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Mark Thomason
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Okay, so a brief review of the game. I'm going to differ a little from the popular view, because quite frankly, I find this game to be underrated in general.

For those unfamiliar with the game, it was developed by a few of the members of the team working on Civilization IV computer games, and was loosely based on the computer game. Civilization IV is one of the more complex computer games out there, so obviously it's pared down to the essentials.

The game to date was only produced as part of a collection of computer games as an additional bonus for those of us buying the set. As it happened, I'm not sure if it didn't sell as well as they expected or what, but 1/2 Price Books and other stores ended up selling it after the first year or so for around $25 US, which included this game, complete versions of the previous versions of the computer game, and the base version (without expanstions) of Civ IV.

Personally, I already owned all these computer games, but after purchasing the pack for a couple of friends, I got to play the card game. Having played the game a couple of times, I went back and got myself a copy, because for $25 I'll buy the card game without any of the rest of the stuff.

Anyway, on with the game. There are two groups of cards; one type which are slightly larger than a standard deck of playing cards which form your hand, and another smaller set which are used more like tiles. A regular game-publishing house would probably have made these more like cardboard tiles, but for a budget game it's a workable design.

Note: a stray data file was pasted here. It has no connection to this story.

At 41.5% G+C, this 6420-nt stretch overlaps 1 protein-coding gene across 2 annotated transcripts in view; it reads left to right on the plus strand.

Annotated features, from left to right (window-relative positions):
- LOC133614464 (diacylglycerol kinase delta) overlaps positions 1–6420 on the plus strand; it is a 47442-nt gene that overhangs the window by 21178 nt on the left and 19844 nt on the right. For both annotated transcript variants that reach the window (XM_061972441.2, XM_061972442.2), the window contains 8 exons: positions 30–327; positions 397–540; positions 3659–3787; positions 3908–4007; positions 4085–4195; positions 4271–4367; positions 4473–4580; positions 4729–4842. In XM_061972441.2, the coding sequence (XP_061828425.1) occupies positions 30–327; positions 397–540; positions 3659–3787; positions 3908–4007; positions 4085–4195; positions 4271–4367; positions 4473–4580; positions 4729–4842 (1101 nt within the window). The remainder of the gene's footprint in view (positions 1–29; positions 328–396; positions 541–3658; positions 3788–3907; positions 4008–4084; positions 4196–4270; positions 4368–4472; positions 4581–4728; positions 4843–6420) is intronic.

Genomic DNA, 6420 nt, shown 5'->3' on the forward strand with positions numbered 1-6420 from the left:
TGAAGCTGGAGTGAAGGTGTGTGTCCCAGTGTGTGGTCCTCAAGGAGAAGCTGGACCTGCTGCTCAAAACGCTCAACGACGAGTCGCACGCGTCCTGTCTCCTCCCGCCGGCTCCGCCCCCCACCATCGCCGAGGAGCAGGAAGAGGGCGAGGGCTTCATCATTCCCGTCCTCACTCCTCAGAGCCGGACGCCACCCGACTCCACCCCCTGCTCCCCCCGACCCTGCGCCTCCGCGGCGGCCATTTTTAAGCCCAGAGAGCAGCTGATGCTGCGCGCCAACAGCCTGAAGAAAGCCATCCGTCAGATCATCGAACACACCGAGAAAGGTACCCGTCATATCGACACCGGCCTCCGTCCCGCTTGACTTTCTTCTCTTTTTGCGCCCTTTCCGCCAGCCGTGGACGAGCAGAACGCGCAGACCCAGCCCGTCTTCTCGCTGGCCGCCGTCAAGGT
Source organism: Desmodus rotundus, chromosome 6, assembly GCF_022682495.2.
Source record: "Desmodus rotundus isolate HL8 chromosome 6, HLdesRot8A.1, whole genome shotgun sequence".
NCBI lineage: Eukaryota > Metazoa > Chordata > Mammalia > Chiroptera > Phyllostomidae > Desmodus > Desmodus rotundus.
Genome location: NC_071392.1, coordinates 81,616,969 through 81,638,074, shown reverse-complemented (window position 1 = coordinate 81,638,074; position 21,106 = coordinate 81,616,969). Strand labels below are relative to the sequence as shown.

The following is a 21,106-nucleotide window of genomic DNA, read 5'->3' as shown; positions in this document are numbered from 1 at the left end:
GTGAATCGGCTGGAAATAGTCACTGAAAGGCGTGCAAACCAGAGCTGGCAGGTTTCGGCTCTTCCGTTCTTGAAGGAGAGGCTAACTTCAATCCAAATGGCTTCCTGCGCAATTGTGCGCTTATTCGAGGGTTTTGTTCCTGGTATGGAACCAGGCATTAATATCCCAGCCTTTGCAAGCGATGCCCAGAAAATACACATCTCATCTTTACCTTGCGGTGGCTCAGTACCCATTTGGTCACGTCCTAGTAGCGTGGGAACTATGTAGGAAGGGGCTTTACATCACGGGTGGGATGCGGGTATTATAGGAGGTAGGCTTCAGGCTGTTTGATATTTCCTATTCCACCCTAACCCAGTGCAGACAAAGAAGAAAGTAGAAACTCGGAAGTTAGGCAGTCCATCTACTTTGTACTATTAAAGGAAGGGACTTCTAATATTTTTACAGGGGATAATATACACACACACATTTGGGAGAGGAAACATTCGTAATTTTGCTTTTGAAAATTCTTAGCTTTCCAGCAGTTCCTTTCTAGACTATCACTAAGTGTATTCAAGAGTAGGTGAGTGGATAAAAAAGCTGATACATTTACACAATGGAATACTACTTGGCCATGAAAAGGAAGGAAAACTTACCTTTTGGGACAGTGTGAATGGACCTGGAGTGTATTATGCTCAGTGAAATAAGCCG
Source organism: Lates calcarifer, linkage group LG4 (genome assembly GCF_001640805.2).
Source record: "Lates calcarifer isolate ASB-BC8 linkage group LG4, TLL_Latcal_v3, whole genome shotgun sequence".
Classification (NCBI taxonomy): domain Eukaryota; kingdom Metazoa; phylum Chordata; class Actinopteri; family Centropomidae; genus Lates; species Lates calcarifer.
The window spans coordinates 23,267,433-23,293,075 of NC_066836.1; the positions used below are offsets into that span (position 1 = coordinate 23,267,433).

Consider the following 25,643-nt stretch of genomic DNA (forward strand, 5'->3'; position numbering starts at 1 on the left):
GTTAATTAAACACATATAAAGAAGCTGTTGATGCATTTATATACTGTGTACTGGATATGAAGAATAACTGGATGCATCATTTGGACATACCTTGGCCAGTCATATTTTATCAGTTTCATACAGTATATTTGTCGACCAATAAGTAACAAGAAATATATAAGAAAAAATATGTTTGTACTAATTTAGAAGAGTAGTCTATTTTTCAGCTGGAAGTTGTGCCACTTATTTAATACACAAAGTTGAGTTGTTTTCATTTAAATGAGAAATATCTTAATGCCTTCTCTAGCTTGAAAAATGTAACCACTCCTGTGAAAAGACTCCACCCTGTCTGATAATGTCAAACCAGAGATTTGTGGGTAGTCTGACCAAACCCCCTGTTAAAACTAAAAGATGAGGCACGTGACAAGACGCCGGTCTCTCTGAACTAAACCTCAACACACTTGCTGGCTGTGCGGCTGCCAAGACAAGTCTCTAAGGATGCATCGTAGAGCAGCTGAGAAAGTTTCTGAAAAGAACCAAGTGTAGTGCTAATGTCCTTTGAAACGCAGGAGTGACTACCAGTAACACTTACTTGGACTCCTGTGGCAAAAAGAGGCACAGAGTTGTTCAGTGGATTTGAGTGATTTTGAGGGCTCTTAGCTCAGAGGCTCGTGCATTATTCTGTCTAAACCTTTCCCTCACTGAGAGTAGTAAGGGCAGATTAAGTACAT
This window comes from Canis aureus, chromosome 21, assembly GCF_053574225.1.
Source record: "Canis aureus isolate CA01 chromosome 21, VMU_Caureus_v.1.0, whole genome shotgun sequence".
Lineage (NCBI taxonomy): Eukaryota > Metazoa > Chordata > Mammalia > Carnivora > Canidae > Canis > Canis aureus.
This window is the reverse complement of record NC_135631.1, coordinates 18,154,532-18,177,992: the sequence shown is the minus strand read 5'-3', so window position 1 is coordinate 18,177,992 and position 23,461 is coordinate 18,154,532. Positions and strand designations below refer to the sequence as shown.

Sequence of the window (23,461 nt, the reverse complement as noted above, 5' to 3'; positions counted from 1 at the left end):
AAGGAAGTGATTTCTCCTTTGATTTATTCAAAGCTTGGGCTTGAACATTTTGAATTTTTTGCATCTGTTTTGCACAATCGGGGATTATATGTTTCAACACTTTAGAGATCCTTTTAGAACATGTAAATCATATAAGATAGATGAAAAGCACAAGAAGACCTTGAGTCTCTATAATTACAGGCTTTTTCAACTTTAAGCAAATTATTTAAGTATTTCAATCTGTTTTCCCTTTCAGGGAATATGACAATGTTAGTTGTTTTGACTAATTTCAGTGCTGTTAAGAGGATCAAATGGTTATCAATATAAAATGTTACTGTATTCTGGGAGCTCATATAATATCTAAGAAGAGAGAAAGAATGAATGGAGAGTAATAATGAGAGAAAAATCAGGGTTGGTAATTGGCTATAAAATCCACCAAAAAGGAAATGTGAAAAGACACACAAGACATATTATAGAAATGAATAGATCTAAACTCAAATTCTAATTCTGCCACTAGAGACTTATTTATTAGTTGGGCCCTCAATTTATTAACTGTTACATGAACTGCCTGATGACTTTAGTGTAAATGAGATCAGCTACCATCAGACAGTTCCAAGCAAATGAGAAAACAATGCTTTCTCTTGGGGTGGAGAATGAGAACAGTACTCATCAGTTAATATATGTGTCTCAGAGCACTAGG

The smaller, tile-like cards, come in several varieties. First, you'll start with plots of land. Each player (2-4 players) gets 4 plots of land set out in front of them, of varying terrain. Each type of terrain gives 2 resources per turn, and there are three types of resources: Production, Food, and Commerce. (This is very similar to the design of the computer game.) Different terrain give different types of resource: Mountains give you 2 production, for instance, while Coast gives you 2 commerce (for the funds your citizens can bring via trade with other peoples). Rivers give you 1 commerce and 1 food, and so on. The goal of the players is to use the resources that your nation provides you to grow that nation and develop the plots of land to give you more resources, which you use to grow in other ways.

Each resource relates to a particular aspect of the game. For starters, food is what you need to grow your population. You spend a growing number of food to add population to your plots. Population cards (small, tile-like cards in their own pile) are played on (in a column or row with) territories. You start with one population, which you assign to any one of your plots. That population adds one resource of the type on the plot. So a population on a Mountain would give you 1 extra Production (total of 3 for that plot) while a population on a River gives you a CHOICE of either one extra food or one extra commerce. Each turn when you produce your resources as the start of your turn, you can choose at that point which type of resource to take for the population; you can choose food one turn and commerce the next, depending on what you need. This is the most fiddly aspect of the game; late in the game when you have dozens of population on 6 or 7 plots, the math of adding up your earned resources gets a little difficult to keep track of, and it is the choice aspect that causes the most difficulty. Population also each give you 1 point towards winning the game.

The second type of resource, Commerce, is used for another aspect of the game; Technology. 3 Technologies are flipped over at all times, with a deck instantly refilling blank spots when one is purchased. The prices are, in commerce, about the worth of 2 population, but vary for each. Each technology gives various bonuses to your civilization throughout the game, as well as progressing the game towards its end, and are worth victory points as well. The game ends when the last technology is purchased, and victory points from technologies, population, and wonders (to be discussed momentarily) are added up, highest score is the winner.